The shura council in Saudi Arabia has rejected a proposal to impose a tax on expat remittances, claiming it would damage the national economy, local media said on Thursday.
It follows a similar decision by the kingdom’s finance ministry, announced on its Twitter feed on Sunday. The ministry tweeted: “[Saudi Arabia] is committed to the principle of free movement of capital in and out of the kingdom, in line with international standards.”
The kingdom has from time to time in the past few years considered introducing fees on a portion of the income expats sent back to their home countries.
Saudi Arabia sees the second largest volume of remittances each year after the US, according to the World Bank, with outflows estimated at $37 billion in 2014.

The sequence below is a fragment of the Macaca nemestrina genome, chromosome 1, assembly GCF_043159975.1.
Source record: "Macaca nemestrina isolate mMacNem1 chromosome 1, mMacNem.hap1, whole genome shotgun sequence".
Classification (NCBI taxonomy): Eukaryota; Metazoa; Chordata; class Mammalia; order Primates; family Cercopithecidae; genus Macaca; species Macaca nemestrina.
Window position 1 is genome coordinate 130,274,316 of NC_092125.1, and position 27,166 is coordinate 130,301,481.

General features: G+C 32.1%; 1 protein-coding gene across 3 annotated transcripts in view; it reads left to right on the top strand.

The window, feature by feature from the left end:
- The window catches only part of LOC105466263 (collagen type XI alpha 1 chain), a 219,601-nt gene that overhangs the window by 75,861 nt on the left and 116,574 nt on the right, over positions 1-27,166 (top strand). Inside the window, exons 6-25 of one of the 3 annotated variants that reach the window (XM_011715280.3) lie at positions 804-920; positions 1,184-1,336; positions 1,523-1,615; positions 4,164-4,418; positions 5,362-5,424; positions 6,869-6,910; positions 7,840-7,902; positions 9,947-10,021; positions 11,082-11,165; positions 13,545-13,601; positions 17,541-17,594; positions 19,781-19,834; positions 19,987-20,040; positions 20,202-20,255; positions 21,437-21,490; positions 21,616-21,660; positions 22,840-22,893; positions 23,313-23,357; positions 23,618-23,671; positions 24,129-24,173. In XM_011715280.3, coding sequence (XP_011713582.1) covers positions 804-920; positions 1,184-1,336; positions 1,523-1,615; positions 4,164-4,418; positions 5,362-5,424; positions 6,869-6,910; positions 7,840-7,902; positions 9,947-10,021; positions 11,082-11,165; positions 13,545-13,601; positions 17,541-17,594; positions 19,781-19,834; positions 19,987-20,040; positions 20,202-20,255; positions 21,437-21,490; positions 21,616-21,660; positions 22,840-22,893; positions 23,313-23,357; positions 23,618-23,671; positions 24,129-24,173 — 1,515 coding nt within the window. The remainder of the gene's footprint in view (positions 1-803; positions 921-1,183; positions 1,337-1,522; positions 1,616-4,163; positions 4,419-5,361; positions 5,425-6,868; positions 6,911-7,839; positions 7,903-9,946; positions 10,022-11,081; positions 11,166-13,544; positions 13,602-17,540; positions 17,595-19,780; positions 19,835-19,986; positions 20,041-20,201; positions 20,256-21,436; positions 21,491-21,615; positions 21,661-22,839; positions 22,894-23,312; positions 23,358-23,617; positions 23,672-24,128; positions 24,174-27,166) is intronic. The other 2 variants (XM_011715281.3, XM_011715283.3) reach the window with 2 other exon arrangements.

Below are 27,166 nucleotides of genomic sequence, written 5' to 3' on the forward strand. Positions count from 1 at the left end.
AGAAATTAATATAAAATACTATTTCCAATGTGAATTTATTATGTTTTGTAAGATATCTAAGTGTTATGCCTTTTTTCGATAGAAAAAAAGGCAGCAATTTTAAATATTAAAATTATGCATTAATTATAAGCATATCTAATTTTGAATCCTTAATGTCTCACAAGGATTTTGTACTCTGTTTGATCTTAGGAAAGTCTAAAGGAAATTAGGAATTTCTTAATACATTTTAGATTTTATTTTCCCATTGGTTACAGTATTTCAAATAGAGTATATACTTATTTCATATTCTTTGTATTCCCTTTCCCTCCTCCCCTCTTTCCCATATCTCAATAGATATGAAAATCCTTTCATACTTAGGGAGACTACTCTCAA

The latest proposal called for a 6 percent tax on expats’ annual remittances, but it looks to have been ruled out.
The majority (73 percent) of 86 shura council members this week voted against the plans, Saudi Gazette reported.
One member Abdullah Al Balawi claimed that the tax would encourage tatassur, the practice of illegally sending money abroad, or money laundering.
Another member argued that it would dissuade economic migrants from seeking work in the kingdom.
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